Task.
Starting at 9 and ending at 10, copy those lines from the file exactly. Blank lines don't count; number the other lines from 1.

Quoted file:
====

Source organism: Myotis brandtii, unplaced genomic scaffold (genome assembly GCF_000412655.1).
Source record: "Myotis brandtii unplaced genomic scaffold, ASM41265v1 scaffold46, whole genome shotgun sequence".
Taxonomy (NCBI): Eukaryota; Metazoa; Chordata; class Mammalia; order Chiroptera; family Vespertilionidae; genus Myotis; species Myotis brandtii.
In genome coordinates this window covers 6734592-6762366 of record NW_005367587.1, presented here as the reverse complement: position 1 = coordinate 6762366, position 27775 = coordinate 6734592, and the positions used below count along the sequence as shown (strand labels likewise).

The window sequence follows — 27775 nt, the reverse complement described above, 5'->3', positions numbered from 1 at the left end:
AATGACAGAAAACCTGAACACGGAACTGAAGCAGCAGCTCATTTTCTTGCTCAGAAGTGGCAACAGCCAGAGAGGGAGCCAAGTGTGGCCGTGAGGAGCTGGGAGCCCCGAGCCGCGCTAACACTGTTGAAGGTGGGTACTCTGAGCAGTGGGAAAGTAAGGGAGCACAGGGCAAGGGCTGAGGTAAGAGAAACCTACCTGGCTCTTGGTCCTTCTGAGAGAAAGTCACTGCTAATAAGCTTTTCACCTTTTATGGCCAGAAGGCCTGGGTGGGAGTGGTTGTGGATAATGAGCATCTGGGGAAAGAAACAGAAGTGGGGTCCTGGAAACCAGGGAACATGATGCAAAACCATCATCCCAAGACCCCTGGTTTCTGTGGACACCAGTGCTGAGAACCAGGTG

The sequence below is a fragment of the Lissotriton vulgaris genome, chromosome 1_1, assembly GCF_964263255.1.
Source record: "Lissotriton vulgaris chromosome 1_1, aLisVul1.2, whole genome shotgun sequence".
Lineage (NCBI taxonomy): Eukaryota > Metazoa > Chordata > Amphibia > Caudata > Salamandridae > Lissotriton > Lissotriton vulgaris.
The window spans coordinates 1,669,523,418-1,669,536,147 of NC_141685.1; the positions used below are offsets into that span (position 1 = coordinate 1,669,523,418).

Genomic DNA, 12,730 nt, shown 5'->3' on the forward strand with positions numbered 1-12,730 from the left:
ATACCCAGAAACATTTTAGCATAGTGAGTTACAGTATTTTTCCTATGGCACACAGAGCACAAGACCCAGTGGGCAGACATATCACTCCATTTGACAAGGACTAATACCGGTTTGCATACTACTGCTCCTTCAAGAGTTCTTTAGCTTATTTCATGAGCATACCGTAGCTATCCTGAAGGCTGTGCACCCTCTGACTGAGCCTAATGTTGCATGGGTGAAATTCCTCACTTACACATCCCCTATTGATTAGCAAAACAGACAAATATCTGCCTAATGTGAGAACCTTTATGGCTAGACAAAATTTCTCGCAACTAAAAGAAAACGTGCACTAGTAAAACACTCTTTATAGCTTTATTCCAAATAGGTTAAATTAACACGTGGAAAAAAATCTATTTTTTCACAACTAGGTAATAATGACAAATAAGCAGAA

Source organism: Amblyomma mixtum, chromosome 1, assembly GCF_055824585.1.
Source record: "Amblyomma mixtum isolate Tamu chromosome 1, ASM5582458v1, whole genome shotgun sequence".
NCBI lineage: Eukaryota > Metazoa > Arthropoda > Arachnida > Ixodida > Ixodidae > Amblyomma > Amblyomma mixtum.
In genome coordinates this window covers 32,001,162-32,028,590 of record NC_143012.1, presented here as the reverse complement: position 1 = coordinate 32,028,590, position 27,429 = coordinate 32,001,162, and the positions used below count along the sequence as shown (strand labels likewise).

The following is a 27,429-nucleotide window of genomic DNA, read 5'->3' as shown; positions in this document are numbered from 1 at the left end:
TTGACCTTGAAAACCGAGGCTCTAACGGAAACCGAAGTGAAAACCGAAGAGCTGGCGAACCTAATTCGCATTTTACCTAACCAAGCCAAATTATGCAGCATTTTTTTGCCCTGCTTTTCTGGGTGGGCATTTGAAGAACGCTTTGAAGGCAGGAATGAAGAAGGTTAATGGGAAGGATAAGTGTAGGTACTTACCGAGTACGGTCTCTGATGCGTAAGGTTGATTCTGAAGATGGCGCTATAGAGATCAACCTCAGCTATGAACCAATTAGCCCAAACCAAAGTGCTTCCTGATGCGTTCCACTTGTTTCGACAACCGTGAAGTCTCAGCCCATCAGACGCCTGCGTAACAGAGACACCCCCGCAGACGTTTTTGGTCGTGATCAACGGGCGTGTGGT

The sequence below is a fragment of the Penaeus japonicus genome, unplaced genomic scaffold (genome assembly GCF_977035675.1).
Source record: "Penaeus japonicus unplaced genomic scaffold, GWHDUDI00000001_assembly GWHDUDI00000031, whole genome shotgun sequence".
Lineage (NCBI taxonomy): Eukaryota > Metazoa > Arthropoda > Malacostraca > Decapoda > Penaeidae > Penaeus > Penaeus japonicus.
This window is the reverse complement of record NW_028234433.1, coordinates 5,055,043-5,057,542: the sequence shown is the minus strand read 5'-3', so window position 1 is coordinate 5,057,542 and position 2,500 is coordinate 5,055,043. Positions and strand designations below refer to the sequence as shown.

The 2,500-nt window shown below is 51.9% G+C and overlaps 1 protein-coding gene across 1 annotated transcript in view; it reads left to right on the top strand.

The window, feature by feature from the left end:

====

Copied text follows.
Lineage (NCBI taxonomy): Eukaryota > Metazoa > Chordata > Amphibia > Caudata > Salamandridae > Lissotriton > Lissotriton vulgaris.
The window spans coordinates 1,669,523,418-1,669,536,147 of NC_141685.1; the positions used below are offsets into that span (position 1 = coordinate 1,669,523,418).